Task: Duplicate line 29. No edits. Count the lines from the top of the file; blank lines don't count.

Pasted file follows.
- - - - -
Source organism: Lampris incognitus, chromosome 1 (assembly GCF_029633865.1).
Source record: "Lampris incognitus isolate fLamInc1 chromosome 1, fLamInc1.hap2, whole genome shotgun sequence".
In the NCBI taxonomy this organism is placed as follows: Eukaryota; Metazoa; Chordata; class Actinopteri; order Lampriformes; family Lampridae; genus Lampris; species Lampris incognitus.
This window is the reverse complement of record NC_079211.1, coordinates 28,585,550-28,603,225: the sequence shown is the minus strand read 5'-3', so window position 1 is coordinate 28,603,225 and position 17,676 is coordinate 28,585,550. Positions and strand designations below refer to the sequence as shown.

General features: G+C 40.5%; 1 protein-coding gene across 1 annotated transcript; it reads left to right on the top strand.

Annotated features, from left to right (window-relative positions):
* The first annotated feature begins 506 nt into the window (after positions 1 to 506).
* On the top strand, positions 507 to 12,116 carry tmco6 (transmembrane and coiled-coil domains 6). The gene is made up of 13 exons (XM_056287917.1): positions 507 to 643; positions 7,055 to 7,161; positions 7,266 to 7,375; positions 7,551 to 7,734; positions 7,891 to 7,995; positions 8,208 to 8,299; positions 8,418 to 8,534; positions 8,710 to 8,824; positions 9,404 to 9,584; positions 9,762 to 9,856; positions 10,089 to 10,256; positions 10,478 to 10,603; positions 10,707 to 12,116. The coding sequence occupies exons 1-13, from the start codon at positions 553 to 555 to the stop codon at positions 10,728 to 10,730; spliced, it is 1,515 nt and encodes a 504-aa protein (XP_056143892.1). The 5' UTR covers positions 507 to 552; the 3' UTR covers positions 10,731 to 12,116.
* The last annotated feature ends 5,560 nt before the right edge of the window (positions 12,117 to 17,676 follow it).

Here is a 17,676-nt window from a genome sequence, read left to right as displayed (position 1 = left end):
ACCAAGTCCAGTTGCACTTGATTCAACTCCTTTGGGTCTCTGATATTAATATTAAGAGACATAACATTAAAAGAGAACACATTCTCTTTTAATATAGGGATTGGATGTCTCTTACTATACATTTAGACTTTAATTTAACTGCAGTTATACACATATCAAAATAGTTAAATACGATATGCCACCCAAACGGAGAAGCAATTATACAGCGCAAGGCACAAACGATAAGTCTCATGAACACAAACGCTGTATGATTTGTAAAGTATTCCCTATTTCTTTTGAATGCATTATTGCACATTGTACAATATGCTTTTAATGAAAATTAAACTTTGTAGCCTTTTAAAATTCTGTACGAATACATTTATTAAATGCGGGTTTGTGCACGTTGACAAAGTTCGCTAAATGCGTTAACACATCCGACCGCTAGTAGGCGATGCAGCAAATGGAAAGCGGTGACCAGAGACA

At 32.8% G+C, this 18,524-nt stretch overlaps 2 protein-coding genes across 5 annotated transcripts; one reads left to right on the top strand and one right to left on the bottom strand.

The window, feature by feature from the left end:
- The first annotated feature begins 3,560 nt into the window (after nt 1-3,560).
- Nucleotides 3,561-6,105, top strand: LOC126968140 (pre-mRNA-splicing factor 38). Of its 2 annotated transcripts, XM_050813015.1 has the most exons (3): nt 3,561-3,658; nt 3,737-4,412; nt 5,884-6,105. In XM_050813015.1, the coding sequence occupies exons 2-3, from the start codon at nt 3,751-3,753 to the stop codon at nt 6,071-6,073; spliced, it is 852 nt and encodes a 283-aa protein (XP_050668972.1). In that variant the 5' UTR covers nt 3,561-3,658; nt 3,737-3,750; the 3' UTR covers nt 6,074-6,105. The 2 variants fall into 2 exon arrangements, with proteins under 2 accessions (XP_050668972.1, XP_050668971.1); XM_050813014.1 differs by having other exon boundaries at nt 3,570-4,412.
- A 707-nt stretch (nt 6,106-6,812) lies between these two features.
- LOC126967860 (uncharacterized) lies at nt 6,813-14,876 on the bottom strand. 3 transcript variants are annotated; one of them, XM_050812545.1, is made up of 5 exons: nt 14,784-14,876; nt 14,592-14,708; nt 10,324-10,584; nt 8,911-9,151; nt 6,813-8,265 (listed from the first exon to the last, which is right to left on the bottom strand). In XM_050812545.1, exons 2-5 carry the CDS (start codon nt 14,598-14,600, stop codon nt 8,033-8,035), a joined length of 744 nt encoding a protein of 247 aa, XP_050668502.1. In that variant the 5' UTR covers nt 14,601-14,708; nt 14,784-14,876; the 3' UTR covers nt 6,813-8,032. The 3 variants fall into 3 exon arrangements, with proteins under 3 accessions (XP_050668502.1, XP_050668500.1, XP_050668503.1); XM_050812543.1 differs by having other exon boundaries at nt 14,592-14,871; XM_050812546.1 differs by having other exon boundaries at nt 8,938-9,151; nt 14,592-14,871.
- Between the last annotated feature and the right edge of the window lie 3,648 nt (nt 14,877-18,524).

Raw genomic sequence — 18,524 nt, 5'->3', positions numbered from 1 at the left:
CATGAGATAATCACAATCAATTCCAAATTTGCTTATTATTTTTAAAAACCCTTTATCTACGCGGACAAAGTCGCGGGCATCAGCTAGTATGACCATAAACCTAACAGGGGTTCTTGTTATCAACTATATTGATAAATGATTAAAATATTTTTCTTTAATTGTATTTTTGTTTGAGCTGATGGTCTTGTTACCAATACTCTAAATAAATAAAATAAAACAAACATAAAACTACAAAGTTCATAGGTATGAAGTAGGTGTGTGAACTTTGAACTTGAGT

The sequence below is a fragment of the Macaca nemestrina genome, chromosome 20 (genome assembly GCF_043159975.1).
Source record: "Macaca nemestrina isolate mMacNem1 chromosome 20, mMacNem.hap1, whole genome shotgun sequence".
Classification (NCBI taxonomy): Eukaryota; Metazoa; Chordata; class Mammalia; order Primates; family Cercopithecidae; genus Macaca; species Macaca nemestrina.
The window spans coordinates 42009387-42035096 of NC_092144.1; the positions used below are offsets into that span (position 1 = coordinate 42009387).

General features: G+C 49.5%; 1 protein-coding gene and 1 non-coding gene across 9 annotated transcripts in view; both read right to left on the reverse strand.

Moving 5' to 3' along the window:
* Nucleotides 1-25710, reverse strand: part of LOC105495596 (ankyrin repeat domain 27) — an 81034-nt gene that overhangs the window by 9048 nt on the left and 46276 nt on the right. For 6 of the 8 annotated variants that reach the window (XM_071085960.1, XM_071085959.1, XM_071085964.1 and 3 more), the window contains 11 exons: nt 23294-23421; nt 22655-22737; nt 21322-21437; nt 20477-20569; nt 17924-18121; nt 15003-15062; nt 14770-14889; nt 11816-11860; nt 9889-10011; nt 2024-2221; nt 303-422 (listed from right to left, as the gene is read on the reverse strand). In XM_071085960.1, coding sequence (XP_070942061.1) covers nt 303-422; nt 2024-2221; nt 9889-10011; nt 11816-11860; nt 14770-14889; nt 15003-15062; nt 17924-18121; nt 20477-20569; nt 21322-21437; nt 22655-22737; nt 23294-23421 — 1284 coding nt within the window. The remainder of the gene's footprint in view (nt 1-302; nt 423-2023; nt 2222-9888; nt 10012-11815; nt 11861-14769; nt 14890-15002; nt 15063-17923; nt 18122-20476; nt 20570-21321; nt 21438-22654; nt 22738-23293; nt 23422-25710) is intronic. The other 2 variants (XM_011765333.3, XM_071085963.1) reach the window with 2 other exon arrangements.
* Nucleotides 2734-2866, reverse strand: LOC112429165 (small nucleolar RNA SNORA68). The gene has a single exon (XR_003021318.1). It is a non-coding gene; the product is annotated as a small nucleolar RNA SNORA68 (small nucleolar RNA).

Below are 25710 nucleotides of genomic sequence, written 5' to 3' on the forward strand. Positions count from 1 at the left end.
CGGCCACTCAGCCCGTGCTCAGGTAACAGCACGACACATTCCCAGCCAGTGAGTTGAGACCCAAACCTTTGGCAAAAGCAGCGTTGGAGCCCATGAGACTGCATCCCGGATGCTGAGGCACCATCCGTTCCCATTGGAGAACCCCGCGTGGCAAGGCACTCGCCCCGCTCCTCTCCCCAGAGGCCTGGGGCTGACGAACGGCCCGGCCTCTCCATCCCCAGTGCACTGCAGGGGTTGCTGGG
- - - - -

Below are 25710 nucleotides of genomic sequence, written 5' to 3' on the forward strand. Positions count from 1 at the left end.